LEMONS

Indispensable in many
recipes, lemons are rich in
vitamin C and can help
protect us from breast and
other cancers.

The fresh, acidic flavor of lemon juice enhances both sweet and savory foods and dishes, while the peel can be used to add flavor. The acid and antioxidants in lemon juice means that it can help prevent foods from browning once peeled or cut. All parts of the lemon contain valuable nutrients and antioxidants. They are a particularly good source of vitamin C. The plant compound antioxidants include limonene, an oil that may help to prevent breast and other cancers and lower “bad” blood cholesterol, and rutin, which has been found to strengthen veins. Lemons stimulate the taste buds and may be useful for people with a poor appetite.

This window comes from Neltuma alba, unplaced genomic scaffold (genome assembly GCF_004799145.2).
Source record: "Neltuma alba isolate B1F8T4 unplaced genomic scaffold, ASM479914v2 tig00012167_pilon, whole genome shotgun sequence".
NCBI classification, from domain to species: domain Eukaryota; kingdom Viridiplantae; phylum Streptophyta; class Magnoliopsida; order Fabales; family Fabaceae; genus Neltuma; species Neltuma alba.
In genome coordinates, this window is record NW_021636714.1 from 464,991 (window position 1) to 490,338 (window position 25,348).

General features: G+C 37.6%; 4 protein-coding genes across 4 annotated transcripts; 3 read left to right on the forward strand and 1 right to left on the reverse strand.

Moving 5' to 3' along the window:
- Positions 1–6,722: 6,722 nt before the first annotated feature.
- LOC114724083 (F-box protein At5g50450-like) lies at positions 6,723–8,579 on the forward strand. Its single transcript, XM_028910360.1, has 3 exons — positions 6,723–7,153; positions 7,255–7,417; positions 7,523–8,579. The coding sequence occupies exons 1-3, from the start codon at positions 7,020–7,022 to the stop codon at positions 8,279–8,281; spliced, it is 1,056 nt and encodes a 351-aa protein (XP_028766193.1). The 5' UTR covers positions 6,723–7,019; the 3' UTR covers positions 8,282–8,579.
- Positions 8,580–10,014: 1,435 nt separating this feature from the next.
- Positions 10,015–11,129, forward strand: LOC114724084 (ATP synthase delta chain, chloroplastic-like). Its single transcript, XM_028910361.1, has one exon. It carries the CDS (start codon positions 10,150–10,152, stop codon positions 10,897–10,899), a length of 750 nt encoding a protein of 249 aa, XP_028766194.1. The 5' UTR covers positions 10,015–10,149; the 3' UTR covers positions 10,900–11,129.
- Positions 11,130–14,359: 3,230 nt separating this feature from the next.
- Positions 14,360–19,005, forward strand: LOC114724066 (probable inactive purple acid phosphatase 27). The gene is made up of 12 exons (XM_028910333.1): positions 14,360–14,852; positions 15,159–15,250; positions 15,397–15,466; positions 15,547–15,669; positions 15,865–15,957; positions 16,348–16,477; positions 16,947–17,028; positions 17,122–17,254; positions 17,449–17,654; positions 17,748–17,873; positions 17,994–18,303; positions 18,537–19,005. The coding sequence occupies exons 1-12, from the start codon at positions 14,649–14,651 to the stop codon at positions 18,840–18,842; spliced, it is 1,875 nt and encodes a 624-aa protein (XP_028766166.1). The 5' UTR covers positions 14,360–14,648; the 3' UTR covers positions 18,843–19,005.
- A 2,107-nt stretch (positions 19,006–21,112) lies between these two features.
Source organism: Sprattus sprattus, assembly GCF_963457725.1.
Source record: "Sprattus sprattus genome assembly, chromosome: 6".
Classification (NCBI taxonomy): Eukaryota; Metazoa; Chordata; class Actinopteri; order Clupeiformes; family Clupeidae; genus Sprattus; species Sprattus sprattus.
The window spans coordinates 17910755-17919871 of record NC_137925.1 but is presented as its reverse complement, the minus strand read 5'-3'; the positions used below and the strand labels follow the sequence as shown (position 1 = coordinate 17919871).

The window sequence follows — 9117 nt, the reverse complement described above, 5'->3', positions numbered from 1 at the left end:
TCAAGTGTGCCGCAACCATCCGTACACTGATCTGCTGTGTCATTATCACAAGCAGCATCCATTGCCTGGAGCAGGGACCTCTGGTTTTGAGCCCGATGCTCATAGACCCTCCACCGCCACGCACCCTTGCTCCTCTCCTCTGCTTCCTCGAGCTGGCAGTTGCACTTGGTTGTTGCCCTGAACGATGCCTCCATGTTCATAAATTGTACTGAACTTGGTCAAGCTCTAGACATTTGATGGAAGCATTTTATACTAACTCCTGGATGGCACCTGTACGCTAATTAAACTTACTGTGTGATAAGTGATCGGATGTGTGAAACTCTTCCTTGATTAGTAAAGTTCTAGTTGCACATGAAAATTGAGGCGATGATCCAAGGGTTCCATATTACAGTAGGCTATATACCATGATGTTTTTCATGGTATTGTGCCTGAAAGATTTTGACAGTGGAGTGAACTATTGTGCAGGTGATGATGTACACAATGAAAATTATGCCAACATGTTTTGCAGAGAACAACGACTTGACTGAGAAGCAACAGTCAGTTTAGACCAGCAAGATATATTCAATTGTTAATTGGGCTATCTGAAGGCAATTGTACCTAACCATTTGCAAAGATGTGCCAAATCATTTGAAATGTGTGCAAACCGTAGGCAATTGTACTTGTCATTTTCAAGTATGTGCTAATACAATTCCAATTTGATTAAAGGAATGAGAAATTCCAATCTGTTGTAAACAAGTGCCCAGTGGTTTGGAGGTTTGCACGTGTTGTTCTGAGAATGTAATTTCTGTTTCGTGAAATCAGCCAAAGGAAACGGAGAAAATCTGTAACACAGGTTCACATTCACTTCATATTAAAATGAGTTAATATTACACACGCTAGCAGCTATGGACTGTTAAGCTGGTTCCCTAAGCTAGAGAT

• Rich in vitamin C.
  • Contain disinfecting and insecticide properties.
  • Rutin content may help to strengthen veins and prevent fluid retention, especially in the legs.
  • Help increase appetite.

Practical tips:

Either wash thoroughly or buy unwaxed or organic lemons if you want to use the peel.
You can get more juice from a lemon if you warm it for a few seconds, in the microwave
or in hot water, before squeezing. The heavier the lemon, the more juice it should
contain. Lemon juice, thanks to its pectin, helps jams and jellies to set, can be used
instead of vinegar in salad dressings, or added to mayonnaise.

DID YOU KNOW?

An average lemon contains about 3 tablespoons of juice. The tenderizing acid in
lemons makes a useful addition to marinades for meat, or meat stews.

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